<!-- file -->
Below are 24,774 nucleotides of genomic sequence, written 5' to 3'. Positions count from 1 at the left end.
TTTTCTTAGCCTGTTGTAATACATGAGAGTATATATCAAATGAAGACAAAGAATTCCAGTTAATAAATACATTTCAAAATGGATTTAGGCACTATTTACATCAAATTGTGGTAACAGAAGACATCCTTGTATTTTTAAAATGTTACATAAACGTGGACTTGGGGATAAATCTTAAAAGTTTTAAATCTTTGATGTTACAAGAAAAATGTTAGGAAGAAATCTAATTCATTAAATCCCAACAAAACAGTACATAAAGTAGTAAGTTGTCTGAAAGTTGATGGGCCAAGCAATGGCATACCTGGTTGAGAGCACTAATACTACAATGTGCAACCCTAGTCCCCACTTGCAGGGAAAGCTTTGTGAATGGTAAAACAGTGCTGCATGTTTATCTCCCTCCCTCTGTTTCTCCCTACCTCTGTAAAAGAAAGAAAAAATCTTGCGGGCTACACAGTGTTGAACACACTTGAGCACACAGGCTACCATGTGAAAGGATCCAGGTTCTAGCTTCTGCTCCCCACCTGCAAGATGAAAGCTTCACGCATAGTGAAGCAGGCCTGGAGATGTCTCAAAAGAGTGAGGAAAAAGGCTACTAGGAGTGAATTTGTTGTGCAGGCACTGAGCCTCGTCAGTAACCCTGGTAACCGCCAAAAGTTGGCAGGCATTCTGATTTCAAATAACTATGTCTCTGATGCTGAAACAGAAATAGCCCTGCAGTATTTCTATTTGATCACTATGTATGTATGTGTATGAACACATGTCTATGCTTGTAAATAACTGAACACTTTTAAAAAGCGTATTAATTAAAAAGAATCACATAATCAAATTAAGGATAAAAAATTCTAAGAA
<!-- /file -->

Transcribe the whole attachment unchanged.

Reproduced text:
Below are 24,774 nucleotides of genomic sequence, written 5' to 3'. Positions count from 1 at the left end.
TTTTCTTAGCCTGTTGTAATACATGAGAGTATATATCAAATGAAGACAAAGAATTCCAGTTAATAAATACATTTCAAAATGGATTTAGGCACTATTTACATCAAATTGTGGTAACAGAAGACATCCTTGTATTTTTAAAATGTTACATAAACGTGGACTTGGGGATAAATCTTAAAAGTTTTAAATCTTTGATGTTACAAGAAAAATGTTAGGAAGAAATCTAATTCATTAAATCCCAACAAAACAGTACATAAAGTAGTAAGTTGTCTGAAAGTTGATGGGCCAAGCAATGGCATACCTGGTTGAGAGCACTAATACTACAATGTGCAACCCTAGTCCCCACTTGCAGGGAAAGCTTTGTGAATGGTAAAACAGTGCTGCATGTTTATCTCCCTCCCTCTGTTTCTCCCTACCTCTGTAAAAGAAAGAAAAAATCTTGCGGGCTACACAGTGTTGAACACACTTGAGCACACAGGCTACCATGTGAAAGGATCCAGGTTCTAGCTTCTGCTCCCCACCTGCAAGATGAAAGCTTCACGCATAGTGAAGCAGGCCTGGAGATGTCTCAAAAGAGTGAGGAAAAAGGCTACTAGGAGTGAATTTGTTGTGCAGGCACTGAGCCTCGTCAGTAACCCTGGTAACCGCCAAAAGTTGGCAGGCATTCTGATTTCAAATAACTATGTCTCTGATGCTGAAACAGAAATAGCCCTGCAGTATTTCTATTTGATCACTATGTATGTATGTGTATGAACACATGTCTATGCTTGTAAATAACTGAACACTTTTAAAAAGCGTATTAATTAAAAAGAATCACATAATCAAATTAAGGATAAAAAATTCTAAGAA